Kansas Basketball: Analyzing Each 2013 Recruit's Senior Season
Kansas head coach Bill Self has compiled one of the deepest recruiting classes in school history. Yet, like a few of his 2013 prospects, the Jayhawks are playing second fiddle to John Calipari's loaded class at Kentucky.
While the Jayhawks' five-member class has awaited the addition of a sixth or even seventh player, there have been exciting improvements made by each of the five committed players.
With national signing day approaching this month, we take a look at the senior seasons of Self's class, a class littered with in-state talent, an All-American swingman and Jeff Withey's unofficial replacement.
Conner Frankamp isn't afraid to do it all after developing into one of the best all-around point guards in the 2013 class.
He concluded his prep career last week by hitting 22 of 25 three-pointers in the American Family Insurance High School Three-Point Championship. That sweet perimeter stroke helped him average better than 31 points as a senior at Wichita North High.
Frankamp's skills as a distributor are often overlooked by those in awe of his outside touch. Over the course of his last season, he became an elite ball-handler with a pass-first mentality.
He shot better than 90 percent from the free-throw line, attempting 10-plus free throws on eight occasions and once reaching the line a whopping 22 times.
The 6'0" Frankamp could join Perry Ellis as the best in-state duo at Kansas in nearly three decades.
Joel Embiid, a double-double defensive menace, led The Rock (Gainesville, Florida) to two signature wins as a senior, defeating Andrew Wiggins' No. 1-ranked Huntington Prep (Huntington, West Virginia) team and nearby Arlington Country Day (Jacksonville, Florida).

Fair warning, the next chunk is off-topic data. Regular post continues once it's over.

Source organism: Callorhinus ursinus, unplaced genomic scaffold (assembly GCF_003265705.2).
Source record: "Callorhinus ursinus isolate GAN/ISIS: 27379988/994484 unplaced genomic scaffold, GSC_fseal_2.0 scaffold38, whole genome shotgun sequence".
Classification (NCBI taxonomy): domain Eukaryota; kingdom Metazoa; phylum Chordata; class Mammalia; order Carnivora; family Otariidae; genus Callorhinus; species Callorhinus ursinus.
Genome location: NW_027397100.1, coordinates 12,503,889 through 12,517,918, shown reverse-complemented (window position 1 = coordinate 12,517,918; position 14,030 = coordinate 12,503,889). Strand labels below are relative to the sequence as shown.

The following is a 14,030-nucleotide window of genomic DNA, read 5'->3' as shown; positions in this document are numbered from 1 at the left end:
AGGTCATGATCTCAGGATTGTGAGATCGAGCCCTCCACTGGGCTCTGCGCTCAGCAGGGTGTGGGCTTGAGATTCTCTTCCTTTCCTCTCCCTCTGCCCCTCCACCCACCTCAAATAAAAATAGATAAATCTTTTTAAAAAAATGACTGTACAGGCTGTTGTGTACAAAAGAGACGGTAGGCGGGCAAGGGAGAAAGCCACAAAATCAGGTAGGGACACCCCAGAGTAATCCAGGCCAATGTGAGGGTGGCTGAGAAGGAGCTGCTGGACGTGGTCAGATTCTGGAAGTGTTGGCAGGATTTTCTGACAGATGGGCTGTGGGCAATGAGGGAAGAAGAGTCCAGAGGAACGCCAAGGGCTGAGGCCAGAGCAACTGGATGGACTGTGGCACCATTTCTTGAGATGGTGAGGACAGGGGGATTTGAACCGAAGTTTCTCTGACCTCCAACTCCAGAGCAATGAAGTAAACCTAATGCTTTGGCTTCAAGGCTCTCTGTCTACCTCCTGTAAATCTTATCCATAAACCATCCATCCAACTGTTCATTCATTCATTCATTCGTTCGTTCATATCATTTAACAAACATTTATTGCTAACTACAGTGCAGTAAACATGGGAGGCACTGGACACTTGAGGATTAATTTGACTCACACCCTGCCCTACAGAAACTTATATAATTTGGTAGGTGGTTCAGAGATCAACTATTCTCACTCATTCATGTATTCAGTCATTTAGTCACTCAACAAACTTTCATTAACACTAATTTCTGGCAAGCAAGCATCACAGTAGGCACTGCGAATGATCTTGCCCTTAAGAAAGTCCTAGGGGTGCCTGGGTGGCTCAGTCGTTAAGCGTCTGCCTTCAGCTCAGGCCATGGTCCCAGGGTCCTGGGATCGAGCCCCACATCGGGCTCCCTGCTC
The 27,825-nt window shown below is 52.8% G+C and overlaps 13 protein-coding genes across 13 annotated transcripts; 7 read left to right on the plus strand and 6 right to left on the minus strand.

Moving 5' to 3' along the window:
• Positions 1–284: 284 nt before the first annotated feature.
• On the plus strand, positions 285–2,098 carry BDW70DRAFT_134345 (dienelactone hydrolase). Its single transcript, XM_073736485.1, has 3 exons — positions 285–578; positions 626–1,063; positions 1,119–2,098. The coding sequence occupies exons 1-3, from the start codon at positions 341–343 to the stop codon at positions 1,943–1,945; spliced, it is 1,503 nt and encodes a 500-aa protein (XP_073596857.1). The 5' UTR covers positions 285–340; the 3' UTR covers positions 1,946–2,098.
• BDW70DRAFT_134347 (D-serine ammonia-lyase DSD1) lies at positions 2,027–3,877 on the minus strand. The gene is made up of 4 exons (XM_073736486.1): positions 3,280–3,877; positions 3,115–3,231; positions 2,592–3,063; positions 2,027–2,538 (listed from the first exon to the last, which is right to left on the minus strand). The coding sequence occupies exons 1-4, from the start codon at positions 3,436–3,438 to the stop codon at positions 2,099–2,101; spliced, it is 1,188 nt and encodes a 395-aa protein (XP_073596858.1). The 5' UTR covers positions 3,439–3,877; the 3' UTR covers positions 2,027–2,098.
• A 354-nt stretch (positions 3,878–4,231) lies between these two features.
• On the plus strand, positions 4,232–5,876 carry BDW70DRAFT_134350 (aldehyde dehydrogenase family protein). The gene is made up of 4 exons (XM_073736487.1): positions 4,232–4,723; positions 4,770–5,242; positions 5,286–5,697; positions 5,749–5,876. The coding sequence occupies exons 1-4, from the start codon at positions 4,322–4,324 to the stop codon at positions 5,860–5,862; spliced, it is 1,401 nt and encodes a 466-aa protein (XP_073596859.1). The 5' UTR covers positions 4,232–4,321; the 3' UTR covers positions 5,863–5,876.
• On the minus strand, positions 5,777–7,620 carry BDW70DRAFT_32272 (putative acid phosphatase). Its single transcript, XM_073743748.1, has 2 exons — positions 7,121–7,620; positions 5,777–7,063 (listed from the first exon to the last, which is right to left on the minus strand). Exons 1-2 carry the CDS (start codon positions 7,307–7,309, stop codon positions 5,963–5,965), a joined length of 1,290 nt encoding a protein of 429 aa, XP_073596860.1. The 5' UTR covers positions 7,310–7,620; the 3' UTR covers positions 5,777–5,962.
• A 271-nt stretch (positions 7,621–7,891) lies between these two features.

Unofficially Jeff Withey's replacement in the paint, Embiid continued to improve his already impressive ball-handling this season while dominating the paint defensively.
He recorded 14 rebounds in their state title game win, the first in school history, and while his offensive game needs fine-tuning and discipline, Joel Embiid transformed into the best high school prospect that no one has heard of.
It is easy for Frank Mason, a 3-star point guard, to get lost amongst 4- and 5-star recruits in this year's class, but Kansas fans will soon know the shifty 5'11" guard from Massanutten Military Academy.
Following his 2011-12 senior season at Petersburg High (Petersburg, Virginia), Mason de-committed from Towson and enrolled for a post-grad season at Massanutten, re-opening his soon-to-be wild recruitment in doing so.
A flashy attacking player that has improved his decision-making in the last season, Mason quickly became a highly sought-after player, receiving new interest from Kansas, Maryland and Providence, amongst others.
Not known as a great shooter, Mason appears to be a late bloomer and greatly benefited from a talented roster at Massanutten, playing alongside four Division-I recruits.
Wayne Selden concluded his high school career with a 13-point performance in last week's McDonald's All-American game, capping a season in which he became a dynamic all-around scorer in New Hampshire.
Many were surprised the 6'6" 225-pound swingman was amongst the eight contestants at the Powerade Jam Fest, as Selden simply isn't known as a perimeter threat.
"Nobody thought I should be in it," Selden told Mike Helfgot of the Lawrence Journal-World. "When I told people I was in the three-point contest, they were laughing at me. I was like 'You'll see'."
With an offensive game that slightly mirrors that of Ben McLemore, Wayne Selden quietly developed that perimeter stroke in averaging 24 points for the Tilton School (Tilton, New Hampshire) while also battling for 10 rebounds and dishing out four assists per game.
Yet another impeccable shooter in Bill Self's class, Brannen Greene averaged 27 points, nine rebounds and six assists as a senior at Tift County in the small town of Tifton, Georgia.
"He handles the ball like a point guard," Westlake High School head coach Darron Rogers told the Atlanta Journal-Constitution in March. "And he's big enough that he can take you in the post."
Like Selden, Greene has become an elite versatile player with good size (6'7", 200 pounds) and improved defense during his last two high school seasons. And like Frankamp, Greene fine tuned a beautiful free-throw stroke, shooting 91 percent, and became an efficient high-IQ scorer.
While Tift County was upset by North Cobb in the Class AAAAAA state quarterfinals, Greene put together one of the best seasons in Georgia high school basketball history.